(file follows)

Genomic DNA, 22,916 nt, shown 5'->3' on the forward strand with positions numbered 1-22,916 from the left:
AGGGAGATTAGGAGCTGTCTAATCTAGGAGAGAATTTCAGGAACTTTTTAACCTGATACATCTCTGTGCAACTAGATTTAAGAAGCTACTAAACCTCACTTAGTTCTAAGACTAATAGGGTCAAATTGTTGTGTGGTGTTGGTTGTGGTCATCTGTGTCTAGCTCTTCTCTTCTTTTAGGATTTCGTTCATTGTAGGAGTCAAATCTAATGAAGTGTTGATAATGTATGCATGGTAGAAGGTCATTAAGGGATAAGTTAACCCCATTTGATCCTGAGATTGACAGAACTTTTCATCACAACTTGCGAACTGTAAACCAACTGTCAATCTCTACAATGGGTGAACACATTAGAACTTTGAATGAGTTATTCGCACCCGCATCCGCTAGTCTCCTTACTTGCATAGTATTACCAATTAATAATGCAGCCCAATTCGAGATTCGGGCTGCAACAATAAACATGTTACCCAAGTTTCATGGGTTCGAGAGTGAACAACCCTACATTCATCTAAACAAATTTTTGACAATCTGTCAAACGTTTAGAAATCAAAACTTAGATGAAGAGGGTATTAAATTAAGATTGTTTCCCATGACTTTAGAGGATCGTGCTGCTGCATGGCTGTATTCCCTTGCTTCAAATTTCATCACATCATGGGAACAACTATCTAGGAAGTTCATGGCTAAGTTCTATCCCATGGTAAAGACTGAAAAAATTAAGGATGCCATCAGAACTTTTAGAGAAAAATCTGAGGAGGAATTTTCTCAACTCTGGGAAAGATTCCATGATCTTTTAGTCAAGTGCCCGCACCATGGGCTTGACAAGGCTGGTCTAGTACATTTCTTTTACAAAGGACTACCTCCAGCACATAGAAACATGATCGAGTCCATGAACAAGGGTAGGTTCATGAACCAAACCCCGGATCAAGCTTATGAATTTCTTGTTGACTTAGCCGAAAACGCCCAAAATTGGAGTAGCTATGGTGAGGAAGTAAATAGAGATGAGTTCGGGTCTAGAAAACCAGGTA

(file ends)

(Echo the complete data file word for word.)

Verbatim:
Genomic DNA, 22,916 nt, shown 5'->3' on the forward strand with positions numbered 1-22,916 from the left:
AGGGAGATTAGGAGCTGTCTAATCTAGGAGAGAATTTCAGGAACTTTTTAACCTGATACATCTCTGTGCAACTAGATTTAAGAAGCTACTAAACCTCACTTAGTTCTAAGACTAATAGGGTCAAATTGTTGTGTGGTGTTGGTTGTGGTCATCTGTGTCTAGCTCTTCTCTTCTTTTAGGATTTCGTTCATTGTAGGAGTCAAATCTAATGAAGTGTTGATAATGTATGCATGGTAGAAGGTCATTAAGGGATAAGTTAACCCCATTTGATCCTGAGATTGACAGAACTTTTCATCACAACTTGCGAACTGTAAACCAACTGTCAATCTCTACAATGGGTGAACACATTAGAACTTTGAATGAGTTATTCGCACCCGCATCCGCTAGTCTCCTTACTTGCATAGTATTACCAATTAATAATGCAGCCCAATTCGAGATTCGGGCTGCAACAATAAACATGTTACCCAAGTTTCATGGGTTCGAGAGTGAACAACCCTACATTCATCTAAACAAATTTTTGACAATCTGTCAAACGTTTAGAAATCAAAACTTAGATGAAGAGGGTATTAAATTAAGATTGTTTCCCATGACTTTAGAGGATCGTGCTGCTGCATGGCTGTATTCCCTTGCTTCAAATTTCATCACATCATGGGAACAACTATCTAGGAAGTTCATGGCTAAGTTCTATCCCATGGTAAAGACTGAAAAAATTAAGGATGCCATCAGAACTTTTAGAGAAAAATCTGAGGAGGAATTTTCTCAACTCTGGGAAAGATTCCATGATCTTTTAGTCAAGTGCCCGCACCATGGGCTTGACAAGGCTGGTCTAGTACATTTCTTTTACAAAGGACTACCTCCAGCACATAGAAACATGATCGAGTCCATGAACAAGGGTAGGTTCATGAACCAAACCCCGGATCAAGCTTATGAATTTCTTGTTGACTTAGCCGAAAACGCCCAAAATTGGAGTAGCTATGGTGAGGAAGTAAATAGAGATGAGTTCGGGTCTAGAAAACCAGGTA